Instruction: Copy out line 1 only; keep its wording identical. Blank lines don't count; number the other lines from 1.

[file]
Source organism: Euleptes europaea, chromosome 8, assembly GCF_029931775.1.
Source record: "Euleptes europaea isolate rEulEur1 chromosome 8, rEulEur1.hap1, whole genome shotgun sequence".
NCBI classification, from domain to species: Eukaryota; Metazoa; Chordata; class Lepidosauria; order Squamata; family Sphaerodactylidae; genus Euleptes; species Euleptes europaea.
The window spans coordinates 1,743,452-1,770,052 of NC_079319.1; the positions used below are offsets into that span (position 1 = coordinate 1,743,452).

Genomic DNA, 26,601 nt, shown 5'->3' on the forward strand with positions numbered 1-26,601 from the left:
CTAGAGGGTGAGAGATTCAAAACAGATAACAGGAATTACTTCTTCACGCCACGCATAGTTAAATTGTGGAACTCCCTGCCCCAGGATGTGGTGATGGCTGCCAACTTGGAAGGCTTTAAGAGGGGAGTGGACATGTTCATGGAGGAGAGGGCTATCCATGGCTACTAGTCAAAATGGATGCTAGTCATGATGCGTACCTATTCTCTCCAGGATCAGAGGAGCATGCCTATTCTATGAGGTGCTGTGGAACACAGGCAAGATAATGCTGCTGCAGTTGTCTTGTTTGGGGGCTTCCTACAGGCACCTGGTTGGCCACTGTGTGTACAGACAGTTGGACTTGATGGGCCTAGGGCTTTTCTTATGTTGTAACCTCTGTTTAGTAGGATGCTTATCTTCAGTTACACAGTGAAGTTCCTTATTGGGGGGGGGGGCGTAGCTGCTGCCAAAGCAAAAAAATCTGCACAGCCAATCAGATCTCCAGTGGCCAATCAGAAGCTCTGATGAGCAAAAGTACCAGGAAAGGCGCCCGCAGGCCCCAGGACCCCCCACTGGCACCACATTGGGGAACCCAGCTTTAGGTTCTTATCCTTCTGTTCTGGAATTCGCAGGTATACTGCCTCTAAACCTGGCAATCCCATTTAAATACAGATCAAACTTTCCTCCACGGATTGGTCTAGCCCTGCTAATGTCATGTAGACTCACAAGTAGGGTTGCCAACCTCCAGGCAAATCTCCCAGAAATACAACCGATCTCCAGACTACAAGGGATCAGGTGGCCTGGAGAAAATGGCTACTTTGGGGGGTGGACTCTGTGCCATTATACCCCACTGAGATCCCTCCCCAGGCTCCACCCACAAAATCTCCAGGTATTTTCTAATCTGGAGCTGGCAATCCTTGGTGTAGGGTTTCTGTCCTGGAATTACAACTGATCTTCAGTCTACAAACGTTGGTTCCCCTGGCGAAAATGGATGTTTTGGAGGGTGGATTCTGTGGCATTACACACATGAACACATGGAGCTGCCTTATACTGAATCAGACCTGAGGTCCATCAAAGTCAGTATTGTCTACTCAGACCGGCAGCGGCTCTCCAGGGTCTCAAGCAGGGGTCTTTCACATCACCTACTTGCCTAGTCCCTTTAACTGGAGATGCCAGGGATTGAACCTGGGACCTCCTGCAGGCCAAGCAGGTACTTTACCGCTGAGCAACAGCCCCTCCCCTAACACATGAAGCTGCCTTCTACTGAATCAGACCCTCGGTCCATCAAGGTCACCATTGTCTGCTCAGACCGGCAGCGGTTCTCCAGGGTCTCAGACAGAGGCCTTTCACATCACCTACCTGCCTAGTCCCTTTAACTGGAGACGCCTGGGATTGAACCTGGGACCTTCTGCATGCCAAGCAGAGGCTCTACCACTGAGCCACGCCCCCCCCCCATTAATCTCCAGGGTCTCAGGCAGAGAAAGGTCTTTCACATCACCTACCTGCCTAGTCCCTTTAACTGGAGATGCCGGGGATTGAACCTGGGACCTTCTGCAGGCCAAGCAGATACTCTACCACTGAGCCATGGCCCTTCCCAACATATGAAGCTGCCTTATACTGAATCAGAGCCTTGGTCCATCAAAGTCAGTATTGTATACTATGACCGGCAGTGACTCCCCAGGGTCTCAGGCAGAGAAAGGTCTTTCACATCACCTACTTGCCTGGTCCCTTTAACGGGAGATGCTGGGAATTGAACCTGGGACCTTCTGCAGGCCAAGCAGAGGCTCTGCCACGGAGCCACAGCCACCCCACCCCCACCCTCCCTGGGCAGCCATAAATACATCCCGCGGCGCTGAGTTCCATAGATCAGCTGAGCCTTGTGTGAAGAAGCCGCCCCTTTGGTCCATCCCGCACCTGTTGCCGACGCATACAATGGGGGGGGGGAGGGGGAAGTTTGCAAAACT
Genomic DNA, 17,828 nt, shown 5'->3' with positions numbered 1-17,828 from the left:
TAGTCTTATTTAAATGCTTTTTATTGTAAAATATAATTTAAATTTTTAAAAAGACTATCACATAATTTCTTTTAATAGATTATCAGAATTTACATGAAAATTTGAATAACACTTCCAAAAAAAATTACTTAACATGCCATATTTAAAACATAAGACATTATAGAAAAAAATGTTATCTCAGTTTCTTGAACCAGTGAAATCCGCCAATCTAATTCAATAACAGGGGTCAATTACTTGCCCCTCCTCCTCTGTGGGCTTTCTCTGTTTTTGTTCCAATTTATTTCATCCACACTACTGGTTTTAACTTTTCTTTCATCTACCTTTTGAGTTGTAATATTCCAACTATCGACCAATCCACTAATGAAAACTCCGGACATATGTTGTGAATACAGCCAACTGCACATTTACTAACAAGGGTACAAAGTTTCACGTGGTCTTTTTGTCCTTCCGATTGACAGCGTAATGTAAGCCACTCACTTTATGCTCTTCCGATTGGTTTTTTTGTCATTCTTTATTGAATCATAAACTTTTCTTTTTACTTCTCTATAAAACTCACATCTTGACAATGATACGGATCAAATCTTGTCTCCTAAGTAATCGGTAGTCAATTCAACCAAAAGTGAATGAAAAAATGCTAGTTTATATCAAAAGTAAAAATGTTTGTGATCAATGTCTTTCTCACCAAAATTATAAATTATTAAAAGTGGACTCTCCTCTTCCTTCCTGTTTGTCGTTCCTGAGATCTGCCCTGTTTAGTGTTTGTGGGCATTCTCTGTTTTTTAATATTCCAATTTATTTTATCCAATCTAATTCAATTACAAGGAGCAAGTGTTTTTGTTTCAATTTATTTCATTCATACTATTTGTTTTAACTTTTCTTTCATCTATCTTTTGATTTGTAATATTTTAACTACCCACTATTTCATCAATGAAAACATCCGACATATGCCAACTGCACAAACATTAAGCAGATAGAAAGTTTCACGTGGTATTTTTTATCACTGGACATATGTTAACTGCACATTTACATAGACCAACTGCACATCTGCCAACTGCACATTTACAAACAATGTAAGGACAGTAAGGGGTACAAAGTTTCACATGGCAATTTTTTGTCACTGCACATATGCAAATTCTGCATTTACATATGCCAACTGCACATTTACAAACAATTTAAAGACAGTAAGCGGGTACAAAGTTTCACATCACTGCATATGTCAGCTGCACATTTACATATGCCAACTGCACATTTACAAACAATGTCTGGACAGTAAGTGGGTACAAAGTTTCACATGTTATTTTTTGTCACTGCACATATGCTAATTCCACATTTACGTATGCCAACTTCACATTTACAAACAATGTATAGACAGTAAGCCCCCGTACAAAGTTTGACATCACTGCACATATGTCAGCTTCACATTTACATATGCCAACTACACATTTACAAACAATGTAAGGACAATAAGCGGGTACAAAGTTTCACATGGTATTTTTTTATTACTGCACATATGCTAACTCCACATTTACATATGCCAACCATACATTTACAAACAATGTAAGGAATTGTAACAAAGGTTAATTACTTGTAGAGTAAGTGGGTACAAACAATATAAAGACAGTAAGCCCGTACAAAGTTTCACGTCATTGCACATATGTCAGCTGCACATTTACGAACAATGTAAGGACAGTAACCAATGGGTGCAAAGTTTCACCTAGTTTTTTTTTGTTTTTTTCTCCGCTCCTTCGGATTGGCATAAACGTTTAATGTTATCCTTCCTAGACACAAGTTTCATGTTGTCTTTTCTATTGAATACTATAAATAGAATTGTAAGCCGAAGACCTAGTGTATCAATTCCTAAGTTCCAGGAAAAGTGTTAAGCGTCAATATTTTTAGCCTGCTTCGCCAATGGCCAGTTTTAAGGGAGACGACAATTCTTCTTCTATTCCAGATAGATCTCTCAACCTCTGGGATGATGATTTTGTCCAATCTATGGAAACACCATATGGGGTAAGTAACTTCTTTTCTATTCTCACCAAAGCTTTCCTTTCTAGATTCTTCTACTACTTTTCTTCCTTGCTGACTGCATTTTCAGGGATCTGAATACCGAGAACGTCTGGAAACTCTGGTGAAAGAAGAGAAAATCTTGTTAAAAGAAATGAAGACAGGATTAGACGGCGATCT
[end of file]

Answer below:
Source organism: Euleptes europaea, chromosome 8, assembly GCF_029931775.1.